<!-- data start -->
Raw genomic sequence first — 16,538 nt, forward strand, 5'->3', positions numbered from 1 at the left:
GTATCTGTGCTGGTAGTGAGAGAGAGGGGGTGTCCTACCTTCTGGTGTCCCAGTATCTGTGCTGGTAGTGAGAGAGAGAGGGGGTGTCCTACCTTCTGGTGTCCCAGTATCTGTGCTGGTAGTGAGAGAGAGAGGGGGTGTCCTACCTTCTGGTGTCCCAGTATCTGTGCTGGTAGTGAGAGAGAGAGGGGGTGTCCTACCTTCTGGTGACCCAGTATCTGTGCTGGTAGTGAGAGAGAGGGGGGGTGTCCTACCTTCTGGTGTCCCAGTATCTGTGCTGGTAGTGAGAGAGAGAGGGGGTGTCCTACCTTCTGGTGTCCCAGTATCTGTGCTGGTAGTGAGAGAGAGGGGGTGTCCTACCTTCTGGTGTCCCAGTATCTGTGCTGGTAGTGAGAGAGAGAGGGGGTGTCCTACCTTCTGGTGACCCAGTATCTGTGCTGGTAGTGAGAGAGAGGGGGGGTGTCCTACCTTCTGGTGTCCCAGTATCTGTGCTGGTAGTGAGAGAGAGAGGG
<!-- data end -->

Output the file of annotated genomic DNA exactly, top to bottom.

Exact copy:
Raw genomic sequence first — 16,538 nt, forward strand, 5'->3', positions numbered from 1 at the left:
GTATCTGTGCTGGTAGTGAGAGAGAGGGGGTGTCCTACCTTCTGGTGTCCCAGTATCTGTGCTGGTAGTGAGAGAGAGAGGGGGTGTCCTACCTTCTGGTGTCCCAGTATCTGTGCTGGTAGTGAGAGAGAGAGGGGGTGTCCTACCTTCTGGTGTCCCAGTATCTGTGCTGGTAGTGAGAGAGAGAGGGGGTGTCCTACCTTCTGGTGACCCAGTATCTGTGCTGGTAGTGAGAGAGAGGGGGGGTGTCCTACCTTCTGGTGTCCCAGTATCTGTGCTGGTAGTGAGAGAGAGAGGGGGTGTCCTACCTTCTGGTGTCCCAGTATCTGTGCTGGTAGTGAGAGAGAGGGGGTGTCCTACCTTCTGGTGTCCCAGTATCTGTGCTGGTAGTGAGAGAGAGAGGGGGTGTCCTACCTTCTGGTGACCCAGTATCTGTGCTGGTAGTGAGAGAGAGGGGGGGTGTCCTACCTTCTGGTGTCCCAGTATCTGTGCTGGTAGTGAGAGAGAGAGGG